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Title | Aggregation of voltage and frequency dependent electrical loads |
Creator |
Louie, Kwok Wai |
Date Issued | 1999 |
Description | Electrical loads play a very important role in the behaviour of an electric power system. Since there is a tremendous number of different loads in the system, representing each load with its own model becomes impractical for system level studies. This thesis deals with the issue of aggregating loads to simplify system level studies. Six new and accurate aggregate static load models, a novel EMTP based load model, and four very accurate aggregate induction machine models have been developed. The proposed aggregate load models are voltage and frequency dependent and accommodate the different data formats of individual loads. By including the information of voltage and frequency dependence, the models can be used in larger ranges of studies than the conventional aggregate static load models, thus resulting in more accurate representations. The valid voltage range of the models is about 75% to 125% of rated voltage and, the valid range of frequency of the models is about 85% to 115% of rated frequency. The proposed EMTP load model represents a load with basic circuit elements. The model consists of two varied turns ratio transformers and two varied admittance RLC circuits. It represents the voltage dependence and the frequency dependence of a load separately, resulting in a much simpler load representation than a conventional load model. The model not only improves the accuracy of load representations, bus also broadens the EMTP application in studies other than the transient analyses, such as power flow studies. The proposed aggregate induction machine models have been developed based on the specifications and circuit parameters of individual machines. Since the specification of the machines are the most basic information of the devices, they provide a natural and accurate representation of the machines. The circuit parameters of the machines reflect the behaviour of the devices, they can be used to compose the machines under high and low frequencies, resulting in a simple and accurate machine representation. These two different aggregate models accommodate the data availability of individual machines. To verify the validity of the proposed load models, field tests from published literature are compared with computer simulations. The simulation results of some test systems obtained i) by the proposed load models, ii) by the conventional load models, and iii) by solving the original systems without aggregating their circuit components are also compared. The results of these comparisons prove that the proposed load models can represent loads in power systems more accurately than the existing load models. The proposed load models have been developed into computer software packages with the high level computer programming language Ada 95. |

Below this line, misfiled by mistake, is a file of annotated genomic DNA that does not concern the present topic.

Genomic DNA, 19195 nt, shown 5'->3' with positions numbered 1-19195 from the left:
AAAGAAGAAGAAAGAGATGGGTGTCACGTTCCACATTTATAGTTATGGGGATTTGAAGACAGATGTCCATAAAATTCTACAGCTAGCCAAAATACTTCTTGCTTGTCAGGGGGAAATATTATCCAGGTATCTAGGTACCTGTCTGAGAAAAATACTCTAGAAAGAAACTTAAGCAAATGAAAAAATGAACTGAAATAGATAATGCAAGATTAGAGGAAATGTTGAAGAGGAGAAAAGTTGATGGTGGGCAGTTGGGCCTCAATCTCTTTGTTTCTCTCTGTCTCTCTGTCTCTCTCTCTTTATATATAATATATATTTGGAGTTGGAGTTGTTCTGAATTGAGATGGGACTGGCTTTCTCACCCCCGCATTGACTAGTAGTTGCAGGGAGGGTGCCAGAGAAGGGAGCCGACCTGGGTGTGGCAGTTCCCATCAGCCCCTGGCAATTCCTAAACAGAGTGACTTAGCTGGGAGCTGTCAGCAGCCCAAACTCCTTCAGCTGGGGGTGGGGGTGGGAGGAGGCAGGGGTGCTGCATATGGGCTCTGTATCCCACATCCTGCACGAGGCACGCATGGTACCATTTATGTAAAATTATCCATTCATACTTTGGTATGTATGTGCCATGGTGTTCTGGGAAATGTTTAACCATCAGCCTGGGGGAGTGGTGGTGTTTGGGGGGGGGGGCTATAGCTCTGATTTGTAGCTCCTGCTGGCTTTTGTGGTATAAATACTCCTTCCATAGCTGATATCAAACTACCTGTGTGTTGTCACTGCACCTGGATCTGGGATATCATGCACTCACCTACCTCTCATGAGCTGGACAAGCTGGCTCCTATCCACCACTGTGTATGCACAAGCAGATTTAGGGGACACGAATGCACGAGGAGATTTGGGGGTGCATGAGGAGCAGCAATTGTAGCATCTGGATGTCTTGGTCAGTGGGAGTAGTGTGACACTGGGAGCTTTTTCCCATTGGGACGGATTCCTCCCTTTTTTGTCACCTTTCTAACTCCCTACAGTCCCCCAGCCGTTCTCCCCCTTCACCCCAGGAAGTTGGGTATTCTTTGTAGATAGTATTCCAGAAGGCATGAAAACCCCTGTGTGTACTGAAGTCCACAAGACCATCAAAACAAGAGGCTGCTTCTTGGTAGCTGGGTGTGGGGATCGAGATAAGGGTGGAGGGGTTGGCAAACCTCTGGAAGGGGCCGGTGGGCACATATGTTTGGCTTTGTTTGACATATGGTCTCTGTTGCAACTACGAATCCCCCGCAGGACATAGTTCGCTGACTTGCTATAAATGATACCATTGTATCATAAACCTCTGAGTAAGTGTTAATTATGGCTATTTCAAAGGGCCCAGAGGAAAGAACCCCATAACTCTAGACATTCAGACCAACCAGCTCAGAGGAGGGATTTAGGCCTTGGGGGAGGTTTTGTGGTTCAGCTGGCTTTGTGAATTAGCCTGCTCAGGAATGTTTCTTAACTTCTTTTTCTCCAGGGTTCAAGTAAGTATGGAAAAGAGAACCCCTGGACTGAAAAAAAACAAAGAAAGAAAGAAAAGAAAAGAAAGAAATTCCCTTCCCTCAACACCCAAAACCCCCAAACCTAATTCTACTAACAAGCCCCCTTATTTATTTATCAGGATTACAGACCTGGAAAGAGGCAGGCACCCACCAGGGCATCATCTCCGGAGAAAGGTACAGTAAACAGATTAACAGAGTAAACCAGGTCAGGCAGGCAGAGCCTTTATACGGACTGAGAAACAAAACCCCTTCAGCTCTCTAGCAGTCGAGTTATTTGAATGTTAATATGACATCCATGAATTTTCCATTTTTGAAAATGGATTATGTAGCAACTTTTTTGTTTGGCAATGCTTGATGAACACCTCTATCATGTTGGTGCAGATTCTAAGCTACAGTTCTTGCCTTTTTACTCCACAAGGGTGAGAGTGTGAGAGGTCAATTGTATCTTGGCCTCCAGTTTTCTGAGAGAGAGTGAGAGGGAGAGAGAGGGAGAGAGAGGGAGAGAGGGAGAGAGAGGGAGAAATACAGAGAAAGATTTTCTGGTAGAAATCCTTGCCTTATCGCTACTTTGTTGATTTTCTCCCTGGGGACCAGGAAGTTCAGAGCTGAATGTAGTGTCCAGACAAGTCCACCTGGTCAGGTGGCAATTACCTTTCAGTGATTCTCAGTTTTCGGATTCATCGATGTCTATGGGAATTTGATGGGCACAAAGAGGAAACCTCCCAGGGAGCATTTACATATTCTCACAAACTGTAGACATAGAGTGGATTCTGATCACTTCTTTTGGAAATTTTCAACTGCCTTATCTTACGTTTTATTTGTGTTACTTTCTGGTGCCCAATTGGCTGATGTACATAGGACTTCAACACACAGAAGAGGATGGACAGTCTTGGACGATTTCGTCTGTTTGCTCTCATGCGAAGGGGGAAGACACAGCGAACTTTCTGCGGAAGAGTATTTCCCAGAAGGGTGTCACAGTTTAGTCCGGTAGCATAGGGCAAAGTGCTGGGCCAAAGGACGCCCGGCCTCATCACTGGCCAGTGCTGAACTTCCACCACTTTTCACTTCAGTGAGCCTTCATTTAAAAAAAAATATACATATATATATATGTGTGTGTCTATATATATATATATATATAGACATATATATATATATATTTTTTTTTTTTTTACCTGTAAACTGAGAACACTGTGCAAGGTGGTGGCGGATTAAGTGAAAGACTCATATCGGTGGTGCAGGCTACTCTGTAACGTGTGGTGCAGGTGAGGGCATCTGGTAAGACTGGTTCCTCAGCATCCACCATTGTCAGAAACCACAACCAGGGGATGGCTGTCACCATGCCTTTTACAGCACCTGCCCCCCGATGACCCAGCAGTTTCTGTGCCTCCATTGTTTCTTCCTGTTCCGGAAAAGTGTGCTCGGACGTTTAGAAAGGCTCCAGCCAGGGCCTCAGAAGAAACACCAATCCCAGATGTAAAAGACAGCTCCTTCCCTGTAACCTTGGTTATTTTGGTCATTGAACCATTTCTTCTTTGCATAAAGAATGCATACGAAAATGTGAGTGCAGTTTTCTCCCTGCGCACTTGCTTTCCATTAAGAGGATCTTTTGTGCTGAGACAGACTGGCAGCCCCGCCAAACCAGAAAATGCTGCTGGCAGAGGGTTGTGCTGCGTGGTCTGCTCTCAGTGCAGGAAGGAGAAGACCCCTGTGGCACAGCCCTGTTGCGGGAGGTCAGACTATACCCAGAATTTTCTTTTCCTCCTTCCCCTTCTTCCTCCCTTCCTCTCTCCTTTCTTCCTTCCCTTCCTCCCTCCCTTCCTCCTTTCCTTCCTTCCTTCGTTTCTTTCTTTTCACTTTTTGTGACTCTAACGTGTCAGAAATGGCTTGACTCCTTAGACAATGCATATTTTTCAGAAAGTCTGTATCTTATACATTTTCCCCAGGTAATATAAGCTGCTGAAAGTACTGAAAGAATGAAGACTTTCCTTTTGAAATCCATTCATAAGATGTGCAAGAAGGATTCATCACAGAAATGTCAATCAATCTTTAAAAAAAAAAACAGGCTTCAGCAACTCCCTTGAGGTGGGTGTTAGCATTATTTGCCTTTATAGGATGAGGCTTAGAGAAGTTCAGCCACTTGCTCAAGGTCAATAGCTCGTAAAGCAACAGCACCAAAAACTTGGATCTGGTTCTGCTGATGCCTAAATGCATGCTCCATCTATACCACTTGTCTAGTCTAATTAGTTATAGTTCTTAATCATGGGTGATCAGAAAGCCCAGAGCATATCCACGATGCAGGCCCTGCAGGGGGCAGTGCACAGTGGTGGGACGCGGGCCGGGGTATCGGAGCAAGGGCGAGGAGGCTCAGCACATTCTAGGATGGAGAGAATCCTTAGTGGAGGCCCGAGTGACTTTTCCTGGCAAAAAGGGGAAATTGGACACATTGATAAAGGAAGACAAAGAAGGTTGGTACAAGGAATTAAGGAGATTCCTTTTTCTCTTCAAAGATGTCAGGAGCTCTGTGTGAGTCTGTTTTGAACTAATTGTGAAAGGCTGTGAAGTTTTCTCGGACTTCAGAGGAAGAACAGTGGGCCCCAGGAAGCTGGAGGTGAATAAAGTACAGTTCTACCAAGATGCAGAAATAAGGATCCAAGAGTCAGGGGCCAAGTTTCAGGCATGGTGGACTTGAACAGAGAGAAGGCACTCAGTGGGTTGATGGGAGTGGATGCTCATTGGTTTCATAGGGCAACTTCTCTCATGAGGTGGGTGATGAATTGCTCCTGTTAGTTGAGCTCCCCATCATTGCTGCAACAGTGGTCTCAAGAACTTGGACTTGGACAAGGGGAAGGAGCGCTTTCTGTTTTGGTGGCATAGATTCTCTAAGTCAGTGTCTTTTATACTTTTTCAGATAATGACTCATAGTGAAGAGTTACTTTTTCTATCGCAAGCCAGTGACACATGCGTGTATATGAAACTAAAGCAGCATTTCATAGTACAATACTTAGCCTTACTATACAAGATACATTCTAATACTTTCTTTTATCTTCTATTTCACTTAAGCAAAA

Extent | 6756780 bytes |
Genre |
Thesis/Dissertation |
Type |
Text |
FileFormat | application/pdf |
Language | eng |
Date Available | 2009-07-02 |
Provider | Vancouver : University of British Columbia Library |
Rights | For non-commercial purposes only, such as research, private study and education. Additional conditions apply, see Terms of Use https://open.library.ubc.ca/terms_of_use. |
DOI | 10.14288/1.0065171 |
URI | http://hdl.handle.net/2429/10008 |
Degree |
Doctor of Philosophy - PhD |
Program |
Electrical and Computer Engineering |
Affiliation |
Applied Science, Faculty of Electrical and Computer Engineering, Department of |
Degree Grantor | University of British Columbia |
GraduationDate | 1999-11 |
Campus |
UBCV |
Scholarly Level | Graduate |
AggregatedSourceRepository | DSpace |